President Barack Obama May 2009, in reference to outsourcing, said, “You should pay lower taxes if you create a job in Bangalore, India, than if you create one in Buffalo, New York.”
Obama certainly appears to have drawn the battle lines; Obama vs. ‘Shipping Jobs Overseas’ seems like the agenda. However, this stance was never going to lose a President public confidence. US companies that ship jobs overseas and Indian service providers are however thus far unmoved by the proposed tax reform. Prior to delving into the reason behind it, we must first consider the difference between moving projects to another firm and offshoring, for the proposed tax reform will have a slight impact on companies that offshore.
Offshoring is when a US firm sends its US jobs overseas to its own subsidiary. IBM, for instance, employs 75,000 employees in India; these employees although in India are employees of IBM. Though sending jobs to another firm has become synonymous with offshoring to India, this is actually incorrect. The former takes place when one company has another company do its job all together. The vast majority of work sent by Western clients is done here in India, but there is still job shipping if a New York company sends one of its programmers by paying a Californian company to complete the work. The distinction between offshoring and ‘sending jobs to another firm’ matters, for the tax reform could make offshoring slightly more expensive while job shipping from one company to another will remain untouched.
During the Bush-era, US offshoring companies could “defer” payment on corporate tax on overseas earned income until it was brought back to the US either as dividends or retained profits. The offshoring company then would receive a tax credit for whatever tax paid overseas and paid the difference to the US government.
With Obama’s proposed tax reform policy, offshoring US companies must pay immediately US corporate tax, but the offshoring company will continue to receive that credit. This reform is thus fairly insignificant and will not impact the offshoring industry. Companies make vast savings in cost reduction when offshoring, the marginal amount of extra tax paid is not enough to deter companies from offshoring. IBM employs some 75,000 employees in India; this move was not taken because of corporate tax but because employee salaries in India are a 1/5th or 1/6th of those in the US.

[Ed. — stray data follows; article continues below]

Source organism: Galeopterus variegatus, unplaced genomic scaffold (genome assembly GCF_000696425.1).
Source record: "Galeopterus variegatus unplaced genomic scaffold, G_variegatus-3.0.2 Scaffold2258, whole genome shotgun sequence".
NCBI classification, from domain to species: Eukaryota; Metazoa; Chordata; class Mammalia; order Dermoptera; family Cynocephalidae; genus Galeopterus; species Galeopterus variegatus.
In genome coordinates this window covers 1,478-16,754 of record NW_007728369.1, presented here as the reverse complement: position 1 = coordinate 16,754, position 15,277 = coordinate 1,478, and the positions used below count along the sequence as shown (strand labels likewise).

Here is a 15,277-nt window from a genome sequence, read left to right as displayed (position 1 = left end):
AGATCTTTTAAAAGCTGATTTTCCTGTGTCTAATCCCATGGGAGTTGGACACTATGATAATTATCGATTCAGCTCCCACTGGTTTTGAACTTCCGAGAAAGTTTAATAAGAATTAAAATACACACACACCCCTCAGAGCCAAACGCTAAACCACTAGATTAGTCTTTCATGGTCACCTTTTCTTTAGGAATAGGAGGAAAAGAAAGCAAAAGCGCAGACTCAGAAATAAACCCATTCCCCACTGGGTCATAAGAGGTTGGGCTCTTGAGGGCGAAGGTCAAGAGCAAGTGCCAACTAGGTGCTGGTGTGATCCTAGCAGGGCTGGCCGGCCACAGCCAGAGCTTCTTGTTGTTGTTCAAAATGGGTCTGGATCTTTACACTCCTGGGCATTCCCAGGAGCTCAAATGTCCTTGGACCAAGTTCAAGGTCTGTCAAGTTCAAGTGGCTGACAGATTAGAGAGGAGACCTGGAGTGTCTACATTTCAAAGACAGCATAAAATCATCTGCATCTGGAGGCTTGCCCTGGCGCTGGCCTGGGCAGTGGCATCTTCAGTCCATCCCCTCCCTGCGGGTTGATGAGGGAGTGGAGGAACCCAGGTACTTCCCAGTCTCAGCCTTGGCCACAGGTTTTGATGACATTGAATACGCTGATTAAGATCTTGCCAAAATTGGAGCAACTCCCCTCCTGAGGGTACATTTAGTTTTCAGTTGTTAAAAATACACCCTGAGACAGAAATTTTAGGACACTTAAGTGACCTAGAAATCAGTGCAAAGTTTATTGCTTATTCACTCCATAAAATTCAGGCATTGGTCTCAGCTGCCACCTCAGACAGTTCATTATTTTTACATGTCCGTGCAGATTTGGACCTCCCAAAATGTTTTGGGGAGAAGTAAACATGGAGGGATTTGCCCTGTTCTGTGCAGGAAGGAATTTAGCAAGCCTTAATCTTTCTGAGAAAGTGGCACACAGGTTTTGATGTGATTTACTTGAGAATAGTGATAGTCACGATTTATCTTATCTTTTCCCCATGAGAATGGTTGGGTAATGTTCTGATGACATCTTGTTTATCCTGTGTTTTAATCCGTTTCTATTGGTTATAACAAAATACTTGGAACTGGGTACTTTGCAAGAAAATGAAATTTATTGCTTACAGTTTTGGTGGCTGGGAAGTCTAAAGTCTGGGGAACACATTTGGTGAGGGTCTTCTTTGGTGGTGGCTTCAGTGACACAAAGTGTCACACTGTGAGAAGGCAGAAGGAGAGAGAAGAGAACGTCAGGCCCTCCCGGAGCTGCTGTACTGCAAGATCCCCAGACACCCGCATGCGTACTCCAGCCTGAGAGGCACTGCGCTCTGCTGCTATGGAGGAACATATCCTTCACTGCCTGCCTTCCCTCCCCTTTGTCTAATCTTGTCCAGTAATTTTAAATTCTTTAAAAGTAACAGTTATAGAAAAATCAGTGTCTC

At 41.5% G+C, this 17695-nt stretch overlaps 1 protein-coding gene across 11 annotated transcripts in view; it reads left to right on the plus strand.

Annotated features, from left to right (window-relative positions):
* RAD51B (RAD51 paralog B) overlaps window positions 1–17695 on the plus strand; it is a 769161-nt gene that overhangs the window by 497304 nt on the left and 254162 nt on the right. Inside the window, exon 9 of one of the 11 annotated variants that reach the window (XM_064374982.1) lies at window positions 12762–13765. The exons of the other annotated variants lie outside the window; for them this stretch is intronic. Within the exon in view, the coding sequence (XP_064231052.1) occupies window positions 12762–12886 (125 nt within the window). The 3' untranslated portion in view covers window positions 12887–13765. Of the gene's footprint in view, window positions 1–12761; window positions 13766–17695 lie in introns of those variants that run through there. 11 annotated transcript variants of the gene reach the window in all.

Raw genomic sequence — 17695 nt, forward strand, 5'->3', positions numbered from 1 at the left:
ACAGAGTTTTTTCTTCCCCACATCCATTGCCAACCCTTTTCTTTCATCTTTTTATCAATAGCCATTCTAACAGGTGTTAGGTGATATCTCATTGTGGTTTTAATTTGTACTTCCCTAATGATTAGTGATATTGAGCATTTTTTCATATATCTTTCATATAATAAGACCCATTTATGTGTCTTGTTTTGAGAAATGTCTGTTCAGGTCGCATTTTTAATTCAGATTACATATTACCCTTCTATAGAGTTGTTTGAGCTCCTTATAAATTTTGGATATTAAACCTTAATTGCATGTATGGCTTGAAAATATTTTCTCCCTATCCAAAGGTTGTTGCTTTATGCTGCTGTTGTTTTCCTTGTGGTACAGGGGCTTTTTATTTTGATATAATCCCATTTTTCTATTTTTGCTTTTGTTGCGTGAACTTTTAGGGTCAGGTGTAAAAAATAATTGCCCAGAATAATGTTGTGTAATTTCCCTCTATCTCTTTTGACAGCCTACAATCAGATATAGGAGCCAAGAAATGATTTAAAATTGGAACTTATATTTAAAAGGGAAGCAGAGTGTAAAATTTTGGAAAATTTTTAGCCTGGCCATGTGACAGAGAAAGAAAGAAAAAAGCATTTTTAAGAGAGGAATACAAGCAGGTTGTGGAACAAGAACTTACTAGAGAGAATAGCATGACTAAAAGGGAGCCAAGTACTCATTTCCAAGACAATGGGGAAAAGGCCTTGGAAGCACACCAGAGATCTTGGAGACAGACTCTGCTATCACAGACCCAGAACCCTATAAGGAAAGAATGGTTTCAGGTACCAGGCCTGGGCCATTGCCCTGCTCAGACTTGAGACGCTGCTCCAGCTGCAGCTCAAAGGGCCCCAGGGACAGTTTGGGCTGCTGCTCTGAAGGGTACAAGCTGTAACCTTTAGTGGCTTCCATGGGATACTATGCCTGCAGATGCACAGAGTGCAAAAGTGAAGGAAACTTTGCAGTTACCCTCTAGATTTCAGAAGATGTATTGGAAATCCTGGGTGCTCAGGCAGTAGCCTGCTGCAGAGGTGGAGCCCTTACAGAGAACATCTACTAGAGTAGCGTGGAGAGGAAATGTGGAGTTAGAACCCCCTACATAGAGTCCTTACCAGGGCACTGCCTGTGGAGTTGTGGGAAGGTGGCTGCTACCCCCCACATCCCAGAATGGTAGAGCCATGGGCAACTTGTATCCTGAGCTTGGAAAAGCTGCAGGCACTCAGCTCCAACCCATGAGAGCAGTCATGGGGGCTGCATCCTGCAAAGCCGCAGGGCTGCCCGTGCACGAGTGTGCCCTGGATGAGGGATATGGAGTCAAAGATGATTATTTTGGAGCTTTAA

In the opinion of Rosanne Altshuler, co-director of the Washington D.C.-based Tax Policy Center, the tax reform may encourage companies to merge with foreign multinationals, or shift their headquarters overseas and thereby fall under a foreign countries territorial tax system. With regards to the tax reform, she says, “I don’t see how the change will increase jobs at home.”
The impact on the business of shipping jobs from one company to another is likely to be even less insignificant. US subsidiaries of Indian companies do have earnings in the US or non-Indian based operations; the vast majority of earnings are however from India. The present proposed tax reform will not affect Indian companies.
The business of shipping jobs from one company to another and offshoring will always be greeted with negative public opinion. It is thus an easy target for politicians seeking to gain public confidence; a true political patriot will save your job and protect domestic industry. In reality, the politicians, including President Obama, are fully aware that these business models significantly benefit the US economy. US global dominance is achieved by keeping US companies more competitive than foreign firms and offshoring and job shipping to another company are fundamental to this. Obama may appear tough on shipping jobs to India and other developing countries, but his tax reform has little force and this is why we are unlikely to observe any effective protectionist policies.